I ended up riding about 16 miles before packing it up and heading back to Crosby for dinner. After 3 hours of riding, I was tired, thirsty, and hungry! I stopped at the "Ya Betcha Bar and Grill" for an awesome burger and a frosty pint of Arrogant Bastard ale.

Bikes, Burgers, and Beer. Yup, Crosby has it all. Go and enjoy it!

Sunday, June 17, 2012

Century Time

Yesterday I rode the 2012 Tour de Cure in Fargo. Finished with 102.1 miles on the day.

The weather was nasty, started rainy and somewhat chilly. Then lots of wind came to dry things out. For a while there we had a nice tailwind and were cruising well over 20mph for a stretch, but that was quickly negated by 25+mph headwinds that had us crawling at 11mph.  All in all though it was a good ride and it was nice to raise money for charity again.

My new Cannondale Synapse proved to be a good choice. Nice and comfortable just responsive when I wanted it to be. Really liking this bike so far, and it has less than 300 miles on it! Hoping to get the odometer over 700 or so by summer's end.

Friday, May 4, 2012


You know it's strange to be affected when a celebrity dies. Very rarely do I actually feel a "loss" when I read the news of a familiar name passes. Today is different. It's Adam Yauch, or "MCA". A voice that repeats often in my memory. When "License to Ill" dropped in 1986, I was 8 years old. I remember watching the "Fight for your right" video on MTV (Yes I remember when MTV actually planned music videos!) and wanting to throw an awesome party. I remember playing "Paul Revere" over and over in my pre-teen years and hiding it, like I would know I would get in trouble for listening to "that" kind of music. Middle school dances, High school parties, and even into my 30's, the Beastie Boys have been a part of my life. Random one liners from their list of songs frequently get repeated in my dialog, and I can still act a fool and nod my head to the beat of "Root Down" at a moment's notice. Today I feel the loss of a voice of my generation, and I can't help but be thankful to have the songs of the Beastie Boys be a part of my life. Much love and respect to Adam Yauch. Thanks for the jams. God just passed you the mic.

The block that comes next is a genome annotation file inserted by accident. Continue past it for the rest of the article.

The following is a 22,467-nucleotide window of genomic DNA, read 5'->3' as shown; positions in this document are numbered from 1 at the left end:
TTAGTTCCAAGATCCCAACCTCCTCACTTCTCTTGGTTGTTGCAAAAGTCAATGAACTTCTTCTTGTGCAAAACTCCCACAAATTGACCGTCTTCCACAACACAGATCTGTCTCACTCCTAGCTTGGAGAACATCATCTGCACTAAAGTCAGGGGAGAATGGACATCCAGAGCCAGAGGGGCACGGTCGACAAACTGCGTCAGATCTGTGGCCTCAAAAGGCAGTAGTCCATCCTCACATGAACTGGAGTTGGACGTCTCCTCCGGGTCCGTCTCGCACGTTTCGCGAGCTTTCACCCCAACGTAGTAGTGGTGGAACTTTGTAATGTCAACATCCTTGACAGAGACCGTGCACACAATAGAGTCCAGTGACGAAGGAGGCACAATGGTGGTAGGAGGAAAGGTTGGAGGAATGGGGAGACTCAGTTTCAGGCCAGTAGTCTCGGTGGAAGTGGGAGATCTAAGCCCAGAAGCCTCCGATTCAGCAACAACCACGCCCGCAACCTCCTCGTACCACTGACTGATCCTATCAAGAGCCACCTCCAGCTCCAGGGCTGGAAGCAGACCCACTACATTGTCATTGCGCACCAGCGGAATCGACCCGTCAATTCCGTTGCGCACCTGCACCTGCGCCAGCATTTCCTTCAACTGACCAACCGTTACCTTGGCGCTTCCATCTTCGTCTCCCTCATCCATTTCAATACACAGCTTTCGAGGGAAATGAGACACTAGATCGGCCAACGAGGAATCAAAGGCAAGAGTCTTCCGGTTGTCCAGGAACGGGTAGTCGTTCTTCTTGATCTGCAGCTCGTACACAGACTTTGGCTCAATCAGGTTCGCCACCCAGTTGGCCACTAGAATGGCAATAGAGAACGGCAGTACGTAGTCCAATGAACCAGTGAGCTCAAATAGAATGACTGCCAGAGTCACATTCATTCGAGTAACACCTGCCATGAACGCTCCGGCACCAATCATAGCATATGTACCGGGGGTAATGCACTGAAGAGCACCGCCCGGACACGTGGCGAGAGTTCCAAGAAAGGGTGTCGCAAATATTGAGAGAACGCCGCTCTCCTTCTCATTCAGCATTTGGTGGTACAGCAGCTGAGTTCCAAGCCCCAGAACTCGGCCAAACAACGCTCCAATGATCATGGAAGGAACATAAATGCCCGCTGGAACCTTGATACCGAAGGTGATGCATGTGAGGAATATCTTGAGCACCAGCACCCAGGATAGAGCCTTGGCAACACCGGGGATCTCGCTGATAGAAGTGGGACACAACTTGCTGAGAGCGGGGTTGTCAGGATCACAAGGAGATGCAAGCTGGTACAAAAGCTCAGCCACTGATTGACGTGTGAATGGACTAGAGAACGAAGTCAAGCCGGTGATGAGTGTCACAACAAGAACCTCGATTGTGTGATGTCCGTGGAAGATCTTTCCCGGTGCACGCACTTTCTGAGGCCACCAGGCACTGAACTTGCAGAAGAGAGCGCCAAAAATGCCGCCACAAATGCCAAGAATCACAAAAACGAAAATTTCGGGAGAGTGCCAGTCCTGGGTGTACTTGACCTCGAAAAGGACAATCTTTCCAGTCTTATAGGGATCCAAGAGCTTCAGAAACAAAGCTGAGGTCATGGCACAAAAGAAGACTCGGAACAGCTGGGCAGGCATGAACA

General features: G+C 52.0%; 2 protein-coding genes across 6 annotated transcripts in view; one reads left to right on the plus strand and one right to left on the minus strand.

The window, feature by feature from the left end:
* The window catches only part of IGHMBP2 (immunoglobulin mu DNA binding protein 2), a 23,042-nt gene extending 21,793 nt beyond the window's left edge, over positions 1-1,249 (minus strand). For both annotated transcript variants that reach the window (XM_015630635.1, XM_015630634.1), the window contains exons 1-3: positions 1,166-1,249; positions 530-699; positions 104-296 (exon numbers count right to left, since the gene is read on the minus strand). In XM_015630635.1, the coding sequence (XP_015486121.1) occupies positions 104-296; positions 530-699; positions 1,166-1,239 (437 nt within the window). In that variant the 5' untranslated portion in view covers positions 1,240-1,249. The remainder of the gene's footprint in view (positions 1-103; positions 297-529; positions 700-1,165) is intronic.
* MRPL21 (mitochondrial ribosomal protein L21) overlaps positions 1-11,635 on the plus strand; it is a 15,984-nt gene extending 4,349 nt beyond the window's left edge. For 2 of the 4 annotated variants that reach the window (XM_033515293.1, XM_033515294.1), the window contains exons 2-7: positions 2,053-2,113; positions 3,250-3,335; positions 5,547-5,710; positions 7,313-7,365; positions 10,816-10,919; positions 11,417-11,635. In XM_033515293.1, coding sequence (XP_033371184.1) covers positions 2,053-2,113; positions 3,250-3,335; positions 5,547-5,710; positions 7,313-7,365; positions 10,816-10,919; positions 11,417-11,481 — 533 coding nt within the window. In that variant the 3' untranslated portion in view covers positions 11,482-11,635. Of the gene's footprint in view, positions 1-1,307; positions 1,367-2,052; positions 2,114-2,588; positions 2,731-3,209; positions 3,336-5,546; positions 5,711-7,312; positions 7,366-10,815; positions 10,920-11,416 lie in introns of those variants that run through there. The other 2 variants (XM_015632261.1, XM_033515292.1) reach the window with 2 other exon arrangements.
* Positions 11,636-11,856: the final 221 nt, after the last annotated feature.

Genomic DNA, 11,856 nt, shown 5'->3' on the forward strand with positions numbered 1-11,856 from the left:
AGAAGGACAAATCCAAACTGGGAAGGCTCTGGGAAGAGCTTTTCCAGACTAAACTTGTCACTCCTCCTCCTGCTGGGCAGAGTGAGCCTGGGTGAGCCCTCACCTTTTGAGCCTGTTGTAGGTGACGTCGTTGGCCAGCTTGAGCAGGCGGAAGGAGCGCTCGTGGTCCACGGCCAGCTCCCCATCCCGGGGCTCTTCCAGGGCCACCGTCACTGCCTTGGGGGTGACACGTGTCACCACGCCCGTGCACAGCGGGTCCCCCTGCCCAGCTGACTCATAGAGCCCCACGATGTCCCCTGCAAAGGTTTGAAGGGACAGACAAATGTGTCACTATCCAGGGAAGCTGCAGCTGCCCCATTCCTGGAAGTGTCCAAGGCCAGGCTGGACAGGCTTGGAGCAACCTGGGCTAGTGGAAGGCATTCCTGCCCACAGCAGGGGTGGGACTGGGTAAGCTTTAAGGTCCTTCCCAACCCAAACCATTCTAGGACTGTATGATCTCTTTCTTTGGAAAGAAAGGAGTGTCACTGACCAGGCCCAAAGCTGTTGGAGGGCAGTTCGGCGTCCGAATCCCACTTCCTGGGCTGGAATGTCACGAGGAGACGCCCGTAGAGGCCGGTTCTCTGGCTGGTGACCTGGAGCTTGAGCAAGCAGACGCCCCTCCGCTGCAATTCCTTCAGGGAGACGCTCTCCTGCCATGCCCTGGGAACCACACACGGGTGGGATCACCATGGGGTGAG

Wednesday, March 28, 2012

I feel weird

I drove two days in a row this week. I haven't done that in a long time. The wind was blowing up to 50mph, which is beyond insane to be out on a bike in. Considering that my Father-In-Law's Jeep has been sitting in my driveway for a couple months without moving, it was an easy out. The Jeep needed to move, and I needed a ride. Without inconveniencing my wife, I had a way to get to work that didn't involve my normal backup plan. My feet. I feel dirty. I'm gonna hide the keys now.

Speaking of my feet, I gave into coworker peer pressure and registered for a 5k. I'm not a runner. In fact, I hate running. I've always hated it, even since middle school. I've never been athletic, so running is truly foreign to me. But I need to change my exercise habits to include things other than cycling. This challenge is proving to be a welcomed one. My first attempts feel very odd, but I can concentrate on my form and do my best to learn "the right way".

Driving? Running? WTF is happening?! Weirdness I say.